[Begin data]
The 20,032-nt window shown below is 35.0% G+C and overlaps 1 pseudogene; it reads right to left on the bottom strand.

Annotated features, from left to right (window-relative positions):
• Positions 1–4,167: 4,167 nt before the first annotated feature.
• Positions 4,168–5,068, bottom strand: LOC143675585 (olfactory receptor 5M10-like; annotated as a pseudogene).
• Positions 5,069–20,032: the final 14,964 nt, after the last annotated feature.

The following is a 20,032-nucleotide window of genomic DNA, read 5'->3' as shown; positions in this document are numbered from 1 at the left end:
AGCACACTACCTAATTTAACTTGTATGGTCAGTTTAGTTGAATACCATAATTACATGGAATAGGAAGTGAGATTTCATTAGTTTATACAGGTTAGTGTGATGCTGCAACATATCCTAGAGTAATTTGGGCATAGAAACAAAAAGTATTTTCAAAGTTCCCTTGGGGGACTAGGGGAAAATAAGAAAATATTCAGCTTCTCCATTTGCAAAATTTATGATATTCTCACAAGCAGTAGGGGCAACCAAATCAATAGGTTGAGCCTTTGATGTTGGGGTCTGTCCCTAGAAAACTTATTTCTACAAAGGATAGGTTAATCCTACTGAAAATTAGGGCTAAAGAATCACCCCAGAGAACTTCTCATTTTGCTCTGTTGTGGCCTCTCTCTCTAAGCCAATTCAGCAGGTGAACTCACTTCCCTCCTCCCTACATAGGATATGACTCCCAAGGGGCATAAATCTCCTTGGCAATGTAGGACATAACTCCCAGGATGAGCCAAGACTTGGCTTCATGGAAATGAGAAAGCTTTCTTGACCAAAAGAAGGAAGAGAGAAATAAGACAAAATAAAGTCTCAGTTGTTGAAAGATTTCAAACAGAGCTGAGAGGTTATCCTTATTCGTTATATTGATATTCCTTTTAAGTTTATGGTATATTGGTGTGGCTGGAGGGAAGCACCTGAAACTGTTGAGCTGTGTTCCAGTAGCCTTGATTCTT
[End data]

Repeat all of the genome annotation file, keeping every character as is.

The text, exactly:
The 20,032-nt window shown below is 35.0% G+C and overlaps 1 pseudogene; it reads right to left on the bottom strand.

Annotated features, from left to right (window-relative positions):
• Positions 1–4,167: 4,167 nt before the first annotated feature.
• Positions 4,168–5,068, bottom strand: LOC143675585 (olfactory receptor 5M10-like; annotated as a pseudogene).
• Positions 5,069–20,032: the final 14,964 nt, after the last annotated feature.

The following is a 20,032-nucleotide window of genomic DNA, read 5'->3' as shown; positions in this document are numbered from 1 at the left end:
AGCACACTACCTAATTTAACTTGTATGGTCAGTTTAGTTGAATACCATAATTACATGGAATAGGAAGTGAGATTTCATTAGTTTATACAGGTTAGTGTGATGCTGCAACATATCCTAGAGTAATTTGGGCATAGAAACAAAAAGTATTTTCAAAGTTCCCTTGGGGGACTAGGGGAAAATAAGAAAATATTCAGCTTCTCCATTTGCAAAATTTATGATATTCTCACAAGCAGTAGGGGCAACCAAATCAATAGGTTGAGCCTTTGATGTTGGGGTCTGTCCCTAGAAAACTTATTTCTACAAAGGATAGGTTAATCCTACTGAAAATTAGGGCTAAAGAATCACCCCAGAGAACTTCTCATTTTGCTCTGTTGTGGCCTCTCTCTCTAAGCCAATTCAGCAGGTGAACTCACTTCCCTCCTCCCTACATAGGATATGACTCCCAAGGGGCATAAATCTCCTTGGCAATGTAGGACATAACTCCCAGGATGAGCCAAGACTTGGCTTCATGGAAATGAGAAAGCTTTCTTGACCAAAAGAAGGAAGAGAGAAATAAGACAAAATAAAGTCTCAGTTGTTGAAAGATTTCAAACAGAGCTGAGAGGTTATCCTTATTCGTTATATTGATATTCCTTTTAAGTTTATGGTATATTGGTGTGGCTGGAGGGAAGCACCTGAAACTGTTGAGCTGTGTTCCAGTAGCCTTGATTCTT